Researchers from Germany and Switzerland have used computer simulations to analyse how plate tectonics have evolved on Earth over the last three billion years. They show that tectonic processes have changed in the course of the time, and demonstrate how those changes contributed to the formation and destruction of continents. The model reconstructs how present-day continents, oceans and the atmosphere may have evolved.
Priyadarshi Chowdhury and Prof Dr Sumit Chakraborty from Ruhr-Universität Bochum, together with Prof Dr Taras Gerya from the Swiss Federal Institute of Technology in Zürich (ETH), present their work in the journal "Nature Geosciences".
Hotly disputed: when did plate tectonics emerge?
The Earth formed approximately four and a half billion years ago. There was a phase -- perhaps even several -- when it was mainly composed of molten rock. As it cooled, solid rock and the Earth's crust formed. Generally speaking, there are two types of crust on Earth: a lighter continental crust that is rich in silicon and constitutes the dry land above sea level, and a denser oceanic crust where water gathers in the form of large oceans. "These properties render the Earth habitable," says Sumit Chakraborty. "We haven't found anything comparable anywhere else in the universe."
Even though the young Earth did have continents and oceans, there were initially perhaps no plates and, consequently, no plate tectonics. The question when they emerged is much disputed. The Earth's crust slowly assumed its present dynamic form: in some places the plates go into the mantle; in other places new plates form from the hot material that rises from the interior of the Earth.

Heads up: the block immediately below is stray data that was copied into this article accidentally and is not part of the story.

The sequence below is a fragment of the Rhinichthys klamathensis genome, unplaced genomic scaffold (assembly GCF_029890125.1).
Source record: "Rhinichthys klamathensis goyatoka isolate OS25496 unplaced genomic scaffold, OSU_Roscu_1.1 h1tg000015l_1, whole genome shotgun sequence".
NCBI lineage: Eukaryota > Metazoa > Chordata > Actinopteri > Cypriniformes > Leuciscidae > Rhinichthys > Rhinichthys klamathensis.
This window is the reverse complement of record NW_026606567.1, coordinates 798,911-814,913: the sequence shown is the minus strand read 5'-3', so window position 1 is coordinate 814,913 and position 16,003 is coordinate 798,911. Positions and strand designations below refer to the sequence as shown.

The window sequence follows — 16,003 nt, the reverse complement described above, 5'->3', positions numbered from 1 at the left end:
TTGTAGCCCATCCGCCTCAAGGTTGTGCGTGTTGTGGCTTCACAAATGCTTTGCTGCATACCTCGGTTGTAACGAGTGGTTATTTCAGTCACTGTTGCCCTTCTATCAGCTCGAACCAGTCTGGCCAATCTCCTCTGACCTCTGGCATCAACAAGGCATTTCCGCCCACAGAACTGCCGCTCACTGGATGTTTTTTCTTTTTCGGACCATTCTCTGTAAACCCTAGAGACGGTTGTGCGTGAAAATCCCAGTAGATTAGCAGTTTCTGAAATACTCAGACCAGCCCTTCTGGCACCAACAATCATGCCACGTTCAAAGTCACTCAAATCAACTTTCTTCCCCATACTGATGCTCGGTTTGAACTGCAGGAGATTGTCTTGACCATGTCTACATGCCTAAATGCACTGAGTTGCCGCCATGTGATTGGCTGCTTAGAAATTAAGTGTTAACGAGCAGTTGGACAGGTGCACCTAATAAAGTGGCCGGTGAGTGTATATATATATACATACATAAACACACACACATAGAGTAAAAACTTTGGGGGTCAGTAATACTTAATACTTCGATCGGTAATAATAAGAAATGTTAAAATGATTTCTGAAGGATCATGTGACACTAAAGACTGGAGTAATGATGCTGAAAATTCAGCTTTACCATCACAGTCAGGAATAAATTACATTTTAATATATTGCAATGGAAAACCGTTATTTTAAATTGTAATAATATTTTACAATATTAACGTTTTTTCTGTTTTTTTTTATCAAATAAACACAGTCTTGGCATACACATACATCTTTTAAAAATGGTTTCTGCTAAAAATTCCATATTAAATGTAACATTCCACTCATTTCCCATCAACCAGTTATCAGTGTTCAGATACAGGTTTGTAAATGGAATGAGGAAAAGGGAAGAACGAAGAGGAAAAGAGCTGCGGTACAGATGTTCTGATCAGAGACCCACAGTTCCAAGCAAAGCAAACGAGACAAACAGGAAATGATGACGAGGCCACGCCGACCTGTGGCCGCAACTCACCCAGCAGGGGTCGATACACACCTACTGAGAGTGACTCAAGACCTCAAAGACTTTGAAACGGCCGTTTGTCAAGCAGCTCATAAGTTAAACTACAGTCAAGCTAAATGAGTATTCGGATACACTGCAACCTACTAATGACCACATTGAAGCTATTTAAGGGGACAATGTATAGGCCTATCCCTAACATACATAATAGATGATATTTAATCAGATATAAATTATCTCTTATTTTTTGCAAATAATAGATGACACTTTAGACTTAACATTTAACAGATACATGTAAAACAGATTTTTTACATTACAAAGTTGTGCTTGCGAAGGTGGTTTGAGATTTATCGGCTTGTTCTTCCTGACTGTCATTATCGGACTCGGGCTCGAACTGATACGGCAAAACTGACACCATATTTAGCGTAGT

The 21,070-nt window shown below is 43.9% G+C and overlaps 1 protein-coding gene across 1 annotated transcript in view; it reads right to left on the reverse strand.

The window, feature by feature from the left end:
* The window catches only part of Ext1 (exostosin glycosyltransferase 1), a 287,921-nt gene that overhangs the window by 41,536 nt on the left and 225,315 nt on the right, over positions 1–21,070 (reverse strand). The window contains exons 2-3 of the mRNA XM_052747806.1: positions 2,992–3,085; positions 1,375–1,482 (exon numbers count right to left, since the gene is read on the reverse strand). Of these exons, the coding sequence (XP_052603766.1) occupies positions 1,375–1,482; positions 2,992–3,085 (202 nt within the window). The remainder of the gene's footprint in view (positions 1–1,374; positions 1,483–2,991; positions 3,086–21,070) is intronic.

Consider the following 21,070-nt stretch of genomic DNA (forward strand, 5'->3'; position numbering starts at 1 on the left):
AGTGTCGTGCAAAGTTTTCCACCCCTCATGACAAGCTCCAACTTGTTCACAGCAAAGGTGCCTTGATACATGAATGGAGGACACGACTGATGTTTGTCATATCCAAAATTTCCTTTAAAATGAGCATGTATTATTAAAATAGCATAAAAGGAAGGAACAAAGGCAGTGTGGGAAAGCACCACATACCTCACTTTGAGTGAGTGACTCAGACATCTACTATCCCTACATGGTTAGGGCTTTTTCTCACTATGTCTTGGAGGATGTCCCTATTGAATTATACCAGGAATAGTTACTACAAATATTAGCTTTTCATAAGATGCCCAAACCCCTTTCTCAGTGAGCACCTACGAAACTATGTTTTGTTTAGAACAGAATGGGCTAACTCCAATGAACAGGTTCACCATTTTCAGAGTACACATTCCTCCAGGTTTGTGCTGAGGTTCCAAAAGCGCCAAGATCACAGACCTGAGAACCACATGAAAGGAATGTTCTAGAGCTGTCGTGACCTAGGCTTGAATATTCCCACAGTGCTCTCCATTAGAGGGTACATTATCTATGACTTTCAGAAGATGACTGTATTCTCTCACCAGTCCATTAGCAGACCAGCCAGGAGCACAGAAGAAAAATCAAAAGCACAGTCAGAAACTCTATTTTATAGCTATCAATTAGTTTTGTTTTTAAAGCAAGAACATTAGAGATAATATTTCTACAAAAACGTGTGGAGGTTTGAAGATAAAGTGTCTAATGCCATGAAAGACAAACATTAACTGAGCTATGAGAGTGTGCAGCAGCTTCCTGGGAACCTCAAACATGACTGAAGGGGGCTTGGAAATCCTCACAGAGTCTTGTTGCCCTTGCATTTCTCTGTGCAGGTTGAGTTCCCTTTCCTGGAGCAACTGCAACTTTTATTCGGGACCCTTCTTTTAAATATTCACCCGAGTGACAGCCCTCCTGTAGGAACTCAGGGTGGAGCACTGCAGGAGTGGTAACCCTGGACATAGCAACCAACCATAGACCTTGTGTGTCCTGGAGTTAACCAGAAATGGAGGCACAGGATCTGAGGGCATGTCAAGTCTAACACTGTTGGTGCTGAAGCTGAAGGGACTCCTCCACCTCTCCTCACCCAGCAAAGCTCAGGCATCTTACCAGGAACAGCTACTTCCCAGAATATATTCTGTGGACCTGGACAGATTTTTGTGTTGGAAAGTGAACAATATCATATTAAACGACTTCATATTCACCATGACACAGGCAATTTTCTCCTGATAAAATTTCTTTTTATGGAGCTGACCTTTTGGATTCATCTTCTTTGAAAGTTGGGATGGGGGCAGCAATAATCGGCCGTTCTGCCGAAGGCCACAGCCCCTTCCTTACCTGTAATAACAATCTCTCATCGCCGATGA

Also, the question when plate tectonics first emerged is not the only one that remains unanswered; it is also unclear whether that process has always been the same and whether continents last forever or are recycled. These are the questions that the German-Swiss research team investigated. Their new thermomechanical computer model supports the growing notion that perhaps plate tectonics was already operating approximately three billion years ago. More uniquely, the study demonstrates how the Earth's earliest continental crust - richer in iron and magnesium - was destroyed some two or three billion years ago and how the present continental crust - richer in silicon - formed from it.
Continental recycling is the order of the day
On the young Earth, continents were recycled all the time. Continental recycling still takes place today when two continents collide, but it progresses more slowly and in a different manner than it used to. "Over time, the continental crust became prone to preservation during continent-continent collision," says Priyadarshi Chowdhury. On the old, still hot Earth, thin layers peeled off from the Earth's crust whereas on the present-day Earth, chunks of the continental crust break off in the collision zones, i.e. in places where one plate moves under another.
The researchers assume that the destruction of the early iron-magnesium rich continental crust was crucial for the formation of the silicon-rich continents and that it was the reason why these continents could rise above sea level to a larger extent. "These changes to the continental character might have contributed to the Great Oxygenation Event on Earth - and, consequently, to the origin of life as we know it," suspects Chowdhury.